With country tunes blaring, drinking “roadies” and singing along the way, an Orillia man was having a drunken “car party” when his pickup truck careened off the road and crashed into a tree, horribly decapitating his friend, a court heard Wednesday.
Tyson Lawlor, 22, was found guilty of drunk driving and criminal negligence, causing death of Ellen Silk, 20, of Orillia.
“Mr. Lawlor and his passengers were in essence having a car party,” said Justice Nancy Dawson in a scathing and blunt ruling. “I would have thought that his two friends throwing up behind the truck might have given him the thought that he, too, had too much to drink … Instead, Mr. Lawlor was reckless, headlong, heedless and irresponsible.”
During the trial, witnesses testified Lawlor and his three passengers enjoyed a night of drinking before leaving a Midland bar at closing time and taking back roads home, singing and drinking all the way. Lawlor turned around to look at Silk and another passenger as they sang and “seat danced,” when he careened into a ditch and crashed into a tree, near Orillia, at around 2 a.m. on Nov. 20, 2015.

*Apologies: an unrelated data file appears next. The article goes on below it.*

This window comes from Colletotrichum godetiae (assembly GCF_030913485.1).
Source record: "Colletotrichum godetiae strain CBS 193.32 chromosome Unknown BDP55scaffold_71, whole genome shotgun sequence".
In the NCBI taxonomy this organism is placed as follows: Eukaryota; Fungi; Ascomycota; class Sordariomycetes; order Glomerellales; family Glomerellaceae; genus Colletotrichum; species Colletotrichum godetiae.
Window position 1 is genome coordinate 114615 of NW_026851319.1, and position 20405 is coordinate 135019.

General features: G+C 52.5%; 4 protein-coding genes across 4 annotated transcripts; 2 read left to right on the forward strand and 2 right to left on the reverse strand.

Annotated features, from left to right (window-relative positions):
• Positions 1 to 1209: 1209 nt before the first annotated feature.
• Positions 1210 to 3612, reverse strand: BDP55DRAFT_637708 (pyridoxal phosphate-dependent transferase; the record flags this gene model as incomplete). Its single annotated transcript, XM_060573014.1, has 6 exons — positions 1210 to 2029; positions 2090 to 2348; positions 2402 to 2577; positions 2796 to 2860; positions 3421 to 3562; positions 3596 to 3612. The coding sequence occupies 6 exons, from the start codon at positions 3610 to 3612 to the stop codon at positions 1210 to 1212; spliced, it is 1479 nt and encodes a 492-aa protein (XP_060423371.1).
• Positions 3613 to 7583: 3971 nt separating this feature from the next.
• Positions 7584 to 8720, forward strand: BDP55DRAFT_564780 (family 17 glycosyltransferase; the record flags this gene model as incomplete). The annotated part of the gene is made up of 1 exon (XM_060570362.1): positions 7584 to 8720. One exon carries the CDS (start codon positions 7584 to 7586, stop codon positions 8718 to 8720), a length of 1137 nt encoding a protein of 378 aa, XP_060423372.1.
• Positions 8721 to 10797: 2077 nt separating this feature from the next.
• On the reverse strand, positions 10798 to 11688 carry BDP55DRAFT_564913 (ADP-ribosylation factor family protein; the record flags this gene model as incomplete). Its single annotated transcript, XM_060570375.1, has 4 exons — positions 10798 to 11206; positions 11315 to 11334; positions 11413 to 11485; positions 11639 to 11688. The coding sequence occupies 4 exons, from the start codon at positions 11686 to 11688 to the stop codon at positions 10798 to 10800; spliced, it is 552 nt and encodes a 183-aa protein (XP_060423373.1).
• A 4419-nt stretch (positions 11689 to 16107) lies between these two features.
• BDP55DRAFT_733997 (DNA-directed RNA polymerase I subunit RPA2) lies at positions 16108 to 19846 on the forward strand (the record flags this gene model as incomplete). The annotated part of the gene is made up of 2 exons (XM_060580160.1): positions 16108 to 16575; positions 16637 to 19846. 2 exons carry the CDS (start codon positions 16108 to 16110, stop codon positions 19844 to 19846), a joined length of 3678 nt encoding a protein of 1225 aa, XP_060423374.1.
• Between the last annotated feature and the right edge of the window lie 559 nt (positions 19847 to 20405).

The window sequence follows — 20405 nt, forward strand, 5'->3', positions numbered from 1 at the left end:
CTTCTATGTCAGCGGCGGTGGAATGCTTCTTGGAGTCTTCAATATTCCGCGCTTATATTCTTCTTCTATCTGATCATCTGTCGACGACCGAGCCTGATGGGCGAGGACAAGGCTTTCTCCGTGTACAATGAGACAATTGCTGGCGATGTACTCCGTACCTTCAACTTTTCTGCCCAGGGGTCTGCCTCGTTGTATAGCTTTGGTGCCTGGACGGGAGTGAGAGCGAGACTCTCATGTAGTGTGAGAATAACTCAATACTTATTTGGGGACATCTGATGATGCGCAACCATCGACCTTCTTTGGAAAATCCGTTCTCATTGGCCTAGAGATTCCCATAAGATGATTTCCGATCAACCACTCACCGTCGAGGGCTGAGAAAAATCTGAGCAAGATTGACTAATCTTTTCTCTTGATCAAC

When the truck came to a stop, the three survivors smiled and breathed a sigh of relief, then turned on the interior light to see the headless body of Silk slumped in the backseat beside a case of beer. They “freaked out” and fled from the truck screaming.
Weaving back and fourth as he stood, with red-rimmed, half-closed eyes, Lawlor was arrested at the scene. The judge found Lawlor’s alcohol readings would have been a at least nearly twice the legal limit at the time of the crash.
“To be honest with you, I might have had a beer or two earlier tonight,” Lawlor told a police officer, which was played on a video in court. The judge found the statement showed Lawlor was aware he was drunk and tried to hide it.
As Lawlor left court, he covered his face with a sheet of paper. The victim’s family left court quietly, their grief apparent on their faces.
“There are no winners here,” said Brad Silk, the dead woman’s father.
A sentencing hearing is set for Jan. 12. He faces a maximum sentence of life in prison however the average sentence for first-time drunk drivers who causes a fatality is about four years.
Source: Toronto Sun